The Rojava Information Centre (RIC) has recently released a new report about the formation, development and current state of the universities of the Autonomous Administration of North and East Syria (AANES). The report is titled ‘Young and Promising – an Introduction to the North-East Syria University System’.
The RIC describes themselves as an independent, volunteer-staffed organisation based in North and East Syria dedicated to providing accurate, well-sourced, transparent information from the ground.
RIC has assisted reporters and researchers from all leading international newspapers, and for the last eight months have immersed themselves in three universities in Qamishlo, Kobane and Raqqa. Based on these eight months of research they have produced this report.
Though it has been ten years since the establishment of self-rule in the regions of North and East Syria, the first university of the Autonomous Administration was only founded seven years ago; seven years marred by Turkish invasion and threats, continuous ISIS attacks and poor economic conditions. The road ahead for the administration remains full of challenges.
Of the four universities established in the regions of AANES since it became autonomous from the Syrian government, only three of them are operational. The Rojava Information Centre report explains:
“Rojava University was established in Qamishlo in 2016. It was the second university of North-East Syria after Afrin University, which opened its doors in 2015 and was forced to close following Turkey’s invasion of the region in 2018. After Rojava University, two more higher-education institutions were opened in North-East Syria: Kobane University was inaugurated in 2017. More recently, in the fall of 2021, al-Sharq University opened in Raqqa.”
The report continues:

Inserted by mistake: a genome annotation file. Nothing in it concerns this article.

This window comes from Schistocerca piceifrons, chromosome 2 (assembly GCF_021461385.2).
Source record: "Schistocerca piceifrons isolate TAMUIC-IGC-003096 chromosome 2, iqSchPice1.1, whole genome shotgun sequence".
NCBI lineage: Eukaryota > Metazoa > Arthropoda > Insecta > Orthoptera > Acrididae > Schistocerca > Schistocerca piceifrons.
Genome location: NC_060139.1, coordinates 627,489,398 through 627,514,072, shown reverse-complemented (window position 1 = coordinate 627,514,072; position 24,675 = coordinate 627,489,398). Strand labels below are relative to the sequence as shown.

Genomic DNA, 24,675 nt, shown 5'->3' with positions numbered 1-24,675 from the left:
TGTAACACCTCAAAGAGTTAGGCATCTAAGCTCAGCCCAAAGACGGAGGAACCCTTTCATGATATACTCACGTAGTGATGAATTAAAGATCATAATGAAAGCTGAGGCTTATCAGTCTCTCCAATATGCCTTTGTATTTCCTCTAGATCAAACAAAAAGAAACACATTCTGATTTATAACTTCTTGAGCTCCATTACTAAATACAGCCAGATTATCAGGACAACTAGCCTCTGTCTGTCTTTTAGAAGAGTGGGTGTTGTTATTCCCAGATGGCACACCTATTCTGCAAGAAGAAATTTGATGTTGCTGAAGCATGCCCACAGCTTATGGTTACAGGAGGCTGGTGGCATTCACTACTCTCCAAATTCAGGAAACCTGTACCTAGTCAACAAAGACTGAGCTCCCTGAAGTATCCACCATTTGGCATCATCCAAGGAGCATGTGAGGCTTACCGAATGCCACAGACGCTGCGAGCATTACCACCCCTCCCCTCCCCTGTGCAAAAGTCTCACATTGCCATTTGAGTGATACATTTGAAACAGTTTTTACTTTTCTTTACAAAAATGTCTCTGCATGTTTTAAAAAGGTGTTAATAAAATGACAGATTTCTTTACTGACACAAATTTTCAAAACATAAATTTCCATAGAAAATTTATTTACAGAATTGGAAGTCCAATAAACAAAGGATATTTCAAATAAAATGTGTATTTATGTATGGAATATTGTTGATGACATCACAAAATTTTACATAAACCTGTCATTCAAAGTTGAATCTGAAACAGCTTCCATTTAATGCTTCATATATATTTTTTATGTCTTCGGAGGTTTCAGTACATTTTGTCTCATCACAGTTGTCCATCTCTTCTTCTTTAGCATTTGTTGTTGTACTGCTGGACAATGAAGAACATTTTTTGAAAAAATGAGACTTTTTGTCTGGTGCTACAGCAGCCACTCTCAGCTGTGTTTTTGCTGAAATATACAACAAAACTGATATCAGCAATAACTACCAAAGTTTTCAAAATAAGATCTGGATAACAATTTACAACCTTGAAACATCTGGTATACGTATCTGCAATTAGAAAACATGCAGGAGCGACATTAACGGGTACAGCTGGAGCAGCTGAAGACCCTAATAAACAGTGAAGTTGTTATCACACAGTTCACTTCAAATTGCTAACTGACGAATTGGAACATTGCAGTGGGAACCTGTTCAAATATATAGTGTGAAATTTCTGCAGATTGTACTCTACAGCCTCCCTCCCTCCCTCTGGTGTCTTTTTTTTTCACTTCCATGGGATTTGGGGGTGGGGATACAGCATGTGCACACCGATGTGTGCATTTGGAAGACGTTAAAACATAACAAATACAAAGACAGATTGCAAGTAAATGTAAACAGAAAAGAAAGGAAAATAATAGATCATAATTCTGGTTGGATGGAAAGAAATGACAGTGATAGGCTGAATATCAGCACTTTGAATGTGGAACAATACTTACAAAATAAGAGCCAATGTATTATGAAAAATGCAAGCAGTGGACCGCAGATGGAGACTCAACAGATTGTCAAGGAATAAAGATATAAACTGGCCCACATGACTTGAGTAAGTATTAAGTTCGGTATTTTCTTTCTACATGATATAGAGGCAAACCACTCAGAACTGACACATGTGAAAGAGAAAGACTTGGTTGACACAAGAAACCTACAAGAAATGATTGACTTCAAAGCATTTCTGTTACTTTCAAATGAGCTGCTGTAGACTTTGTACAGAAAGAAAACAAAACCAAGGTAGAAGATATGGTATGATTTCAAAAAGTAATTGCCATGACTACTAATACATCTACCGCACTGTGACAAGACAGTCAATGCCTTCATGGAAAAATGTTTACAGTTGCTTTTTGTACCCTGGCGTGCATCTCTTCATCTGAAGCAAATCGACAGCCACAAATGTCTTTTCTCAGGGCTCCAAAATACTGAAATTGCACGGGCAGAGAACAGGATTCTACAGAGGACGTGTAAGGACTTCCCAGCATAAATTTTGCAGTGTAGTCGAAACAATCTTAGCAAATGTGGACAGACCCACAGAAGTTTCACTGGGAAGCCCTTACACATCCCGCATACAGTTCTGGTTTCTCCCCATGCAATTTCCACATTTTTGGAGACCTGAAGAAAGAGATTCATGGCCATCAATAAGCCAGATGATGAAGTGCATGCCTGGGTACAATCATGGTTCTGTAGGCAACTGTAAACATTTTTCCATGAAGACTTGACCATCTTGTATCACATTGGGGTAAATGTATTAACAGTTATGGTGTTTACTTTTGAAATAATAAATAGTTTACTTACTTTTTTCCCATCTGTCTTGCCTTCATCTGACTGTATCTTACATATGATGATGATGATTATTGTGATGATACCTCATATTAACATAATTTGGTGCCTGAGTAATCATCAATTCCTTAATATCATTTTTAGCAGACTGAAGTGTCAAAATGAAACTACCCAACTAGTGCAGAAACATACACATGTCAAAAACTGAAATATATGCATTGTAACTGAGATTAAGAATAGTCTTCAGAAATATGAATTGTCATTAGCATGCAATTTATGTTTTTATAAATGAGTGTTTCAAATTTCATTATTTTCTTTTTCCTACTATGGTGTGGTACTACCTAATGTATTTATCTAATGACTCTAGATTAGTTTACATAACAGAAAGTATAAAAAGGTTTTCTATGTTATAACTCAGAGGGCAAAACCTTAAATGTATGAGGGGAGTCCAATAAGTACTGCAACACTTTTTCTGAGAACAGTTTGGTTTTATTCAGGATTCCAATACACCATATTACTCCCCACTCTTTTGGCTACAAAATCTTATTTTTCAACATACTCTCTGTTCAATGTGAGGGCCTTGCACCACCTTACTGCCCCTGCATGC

“Prior to 2011, the Kurdish-majority areas of Syria had no public higher-education institutions of their own. Satellite campuses of Deir ez-Zor’s al-Furat University alone were found in the city of Heseke, which is split between Arabs and Kurds.”
In 2015, the satellite campus of al-Furat in Raqqa was forced to close by ISIS. In 2018, Afrin University was closed because of Turkish attacks only three years after it opened its doors. And finally, in 2022 part of al-Furat’s campus in Heseke was damaged during an attempted escape from an ISIS prison.
Progress has been made by the Administration in the creation and development of these institutions. The university system provides entirely free education, with the teachers salaries and other expenses paid by the universities budget. Therefore no student is prevented from receiving higher education for financial reasons.
Women are also highly encouraged to attend the universities, and have access to studying jineology or ‘women’s science.’
Students are also able to receive education in their mother-tongue.
The RIC’s report describes a more balanced and democratic way of organising the education system, specifically how it involves students. The report quotes Gulistan Sido, the Rojava University External Relations official as saying:
“We think it is necessary to give importance to [students’] role in the decision-making process.”
Despite all these advancements and accomplishments, the surrounding difficult conditions have so far prevented them from reaching their fullest potential. The largest hurdle that remains for them to overcome is international legitimacy and recognition of the universities they established.
The report delves into why it is so vital that the Universities of North and East Syria are able to build bridges and connect to other academic institutions across the world, saying:
“The universities’ administrations have put great emphasis on creating links to the outside academic world (…) Yet outside recognition is crucial if the universities are to be more widely appealing to students. In addition – as is the case with academia across the globe – the quality of the education at these universities will increase exponentially as they connect and engage with other higher-education institutions. Universities seldom flourish in isolation. Moreover, connecting its academics with their peers abroad forms part of the AANES’ people- or civil society-based diplomacy. In the absence of formal outside acknowledgement of their diplomas, North-East Syria’ universities have sought to establish other kinds of relations with higher education institutions internationally.”
Read the full report here.
Robin Fleming is an American researcher who worked with the Rojava Information Centre, and focuses on North and East Syria.